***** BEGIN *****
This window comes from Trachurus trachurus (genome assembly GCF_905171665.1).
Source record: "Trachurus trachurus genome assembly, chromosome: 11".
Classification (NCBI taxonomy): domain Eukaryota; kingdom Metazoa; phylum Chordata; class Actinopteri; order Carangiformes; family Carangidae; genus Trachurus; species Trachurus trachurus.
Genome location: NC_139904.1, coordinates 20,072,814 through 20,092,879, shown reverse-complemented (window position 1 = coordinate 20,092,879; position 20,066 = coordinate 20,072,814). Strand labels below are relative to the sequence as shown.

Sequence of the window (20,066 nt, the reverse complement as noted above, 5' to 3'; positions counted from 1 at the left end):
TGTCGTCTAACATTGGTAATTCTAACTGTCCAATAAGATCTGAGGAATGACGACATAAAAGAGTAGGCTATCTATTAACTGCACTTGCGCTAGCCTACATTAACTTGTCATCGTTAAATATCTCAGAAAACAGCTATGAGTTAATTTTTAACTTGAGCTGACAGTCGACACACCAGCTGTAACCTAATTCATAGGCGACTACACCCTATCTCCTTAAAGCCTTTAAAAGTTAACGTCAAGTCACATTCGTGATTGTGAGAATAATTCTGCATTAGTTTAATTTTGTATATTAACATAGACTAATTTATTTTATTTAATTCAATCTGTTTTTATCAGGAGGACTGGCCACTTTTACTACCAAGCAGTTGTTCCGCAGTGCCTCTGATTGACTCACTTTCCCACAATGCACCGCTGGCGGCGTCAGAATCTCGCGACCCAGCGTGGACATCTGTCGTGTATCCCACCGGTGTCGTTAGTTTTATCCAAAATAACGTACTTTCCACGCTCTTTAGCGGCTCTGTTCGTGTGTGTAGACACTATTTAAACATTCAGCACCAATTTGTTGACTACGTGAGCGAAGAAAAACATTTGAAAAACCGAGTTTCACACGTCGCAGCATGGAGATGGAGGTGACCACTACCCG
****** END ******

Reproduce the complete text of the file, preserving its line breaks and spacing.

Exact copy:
This window comes from Trachurus trachurus (genome assembly GCF_905171665.1).
Source record: "Trachurus trachurus genome assembly, chromosome: 11".
Classification (NCBI taxonomy): domain Eukaryota; kingdom Metazoa; phylum Chordata; class Actinopteri; order Carangiformes; family Carangidae; genus Trachurus; species Trachurus trachurus.
Genome location: NC_139904.1, coordinates 20,072,814 through 20,092,879, shown reverse-complemented (window position 1 = coordinate 20,092,879; position 20,066 = coordinate 20,072,814). Strand labels below are relative to the sequence as shown.

Sequence of the window (20,066 nt, the reverse complement as noted above, 5' to 3'; positions counted from 1 at the left end):
TGTCGTCTAACATTGGTAATTCTAACTGTCCAATAAGATCTGAGGAATGACGACATAAAAGAGTAGGCTATCTATTAACTGCACTTGCGCTAGCCTACATTAACTTGTCATCGTTAAATATCTCAGAAAACAGCTATGAGTTAATTTTTAACTTGAGCTGACAGTCGACACACCAGCTGTAACCTAATTCATAGGCGACTACACCCTATCTCCTTAAAGCCTTTAAAAGTTAACGTCAAGTCACATTCGTGATTGTGAGAATAATTCTGCATTAGTTTAATTTTGTATATTAACATAGACTAATTTATTTTATTTAATTCAATCTGTTTTTATCAGGAGGACTGGCCACTTTTACTACCAAGCAGTTGTTCCGCAGTGCCTCTGATTGACTCACTTTCCCACAATGCACCGCTGGCGGCGTCAGAATCTCGCGACCCAGCGTGGACATCTGTCGTGTATCCCACCGGTGTCGTTAGTTTTATCCAAAATAACGTACTTTCCACGCTCTTTAGCGGCTCTGTTCGTGTGTGTAGACACTATTTAAACATTCAGCACCAATTTGTTGACTACGTGAGCGAAGAAAAACATTTGAAAAACCGAGTTTCACACGTCGCAGCATGGAGATGGAGGTGACCACTACCCG